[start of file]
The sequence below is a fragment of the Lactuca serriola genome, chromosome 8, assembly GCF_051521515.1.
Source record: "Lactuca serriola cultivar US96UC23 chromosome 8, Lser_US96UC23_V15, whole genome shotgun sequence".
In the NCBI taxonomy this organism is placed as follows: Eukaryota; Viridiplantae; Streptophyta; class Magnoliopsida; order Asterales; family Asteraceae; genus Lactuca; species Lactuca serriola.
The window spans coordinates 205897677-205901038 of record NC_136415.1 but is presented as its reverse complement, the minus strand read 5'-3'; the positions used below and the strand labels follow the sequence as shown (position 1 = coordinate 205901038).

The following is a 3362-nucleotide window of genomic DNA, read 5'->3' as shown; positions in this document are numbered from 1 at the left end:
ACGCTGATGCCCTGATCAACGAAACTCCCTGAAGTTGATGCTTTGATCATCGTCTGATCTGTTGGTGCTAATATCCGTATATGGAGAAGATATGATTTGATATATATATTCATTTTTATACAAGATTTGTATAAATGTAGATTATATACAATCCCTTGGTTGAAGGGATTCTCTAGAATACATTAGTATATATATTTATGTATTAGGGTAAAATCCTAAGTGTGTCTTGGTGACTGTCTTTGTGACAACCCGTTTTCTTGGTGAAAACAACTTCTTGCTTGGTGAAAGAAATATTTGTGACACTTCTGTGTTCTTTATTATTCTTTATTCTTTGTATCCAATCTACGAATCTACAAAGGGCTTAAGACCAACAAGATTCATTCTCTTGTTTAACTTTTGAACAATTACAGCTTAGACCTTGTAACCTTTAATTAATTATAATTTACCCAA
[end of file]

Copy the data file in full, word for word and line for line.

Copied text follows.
The sequence below is a fragment of the Lactuca serriola genome, chromosome 8, assembly GCF_051521515.1.
Source record: "Lactuca serriola cultivar US96UC23 chromosome 8, Lser_US96UC23_V15, whole genome shotgun sequence".
In the NCBI taxonomy this organism is placed as follows: Eukaryota; Viridiplantae; Streptophyta; class Magnoliopsida; order Asterales; family Asteraceae; genus Lactuca; species Lactuca serriola.
The window spans coordinates 205897677-205901038 of record NC_136415.1 but is presented as its reverse complement, the minus strand read 5'-3'; the positions used below and the strand labels follow the sequence as shown (position 1 = coordinate 205901038).

The following is a 3362-nucleotide window of genomic DNA, read 5'->3' as shown; positions in this document are numbered from 1 at the left end:
ACGCTGATGCCCTGATCAACGAAACTCCCTGAAGTTGATGCTTTGATCATCGTCTGATCTGTTGGTGCTAATATCCGTATATGGAGAAGATATGATTTGATATATATATTCATTTTTATACAAGATTTGTATAAATGTAGATTATATACAATCCCTTGGTTGAAGGGATTCTCTAGAATACATTAGTATATATATTTATGTATTAGGGTAAAATCCTAAGTGTGTCTTGGTGACTGTCTTTGTGACAACCCGTTTTCTTGGTGAAAACAACTTCTTGCTTGGTGAAAGAAATATTTGTGACACTTCTGTGTTCTTTATTATTCTTTATTCTTTGTATCCAATCTACGAATCTACAAAGGGCTTAAGACCAACAAGATTCATTCTCTTGTTTAACTTTTGAACAATTACAGCTTAGACCTTGTAACCTTTAATTAATTATAATTTACCCAA